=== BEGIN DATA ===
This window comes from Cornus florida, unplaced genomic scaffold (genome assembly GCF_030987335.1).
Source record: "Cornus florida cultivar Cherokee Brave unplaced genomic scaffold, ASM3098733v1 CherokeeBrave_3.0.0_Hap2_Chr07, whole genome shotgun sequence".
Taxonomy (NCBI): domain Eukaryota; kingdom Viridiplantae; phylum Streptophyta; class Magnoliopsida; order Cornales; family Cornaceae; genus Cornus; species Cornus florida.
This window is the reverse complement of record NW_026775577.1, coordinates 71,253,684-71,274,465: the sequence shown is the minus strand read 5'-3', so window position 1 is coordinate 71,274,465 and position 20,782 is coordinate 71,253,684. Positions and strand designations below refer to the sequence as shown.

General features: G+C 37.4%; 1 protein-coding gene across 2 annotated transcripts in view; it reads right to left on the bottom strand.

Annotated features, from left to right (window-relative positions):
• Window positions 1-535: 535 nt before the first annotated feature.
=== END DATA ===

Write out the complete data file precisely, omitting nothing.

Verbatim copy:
This window comes from Cornus florida, unplaced genomic scaffold (genome assembly GCF_030987335.1).
Source record: "Cornus florida cultivar Cherokee Brave unplaced genomic scaffold, ASM3098733v1 CherokeeBrave_3.0.0_Hap2_Chr07, whole genome shotgun sequence".
Taxonomy (NCBI): domain Eukaryota; kingdom Viridiplantae; phylum Streptophyta; class Magnoliopsida; order Cornales; family Cornaceae; genus Cornus; species Cornus florida.
This window is the reverse complement of record NW_026775577.1, coordinates 71,253,684-71,274,465: the sequence shown is the minus strand read 5'-3', so window position 1 is coordinate 71,274,465 and position 20,782 is coordinate 71,253,684. Positions and strand designations below refer to the sequence as shown.

General features: G+C 37.4%; 1 protein-coding gene across 2 annotated transcripts in view; it reads right to left on the bottom strand.

Annotated features, from left to right (window-relative positions):
• Window positions 1-535: 535 nt before the first annotated feature.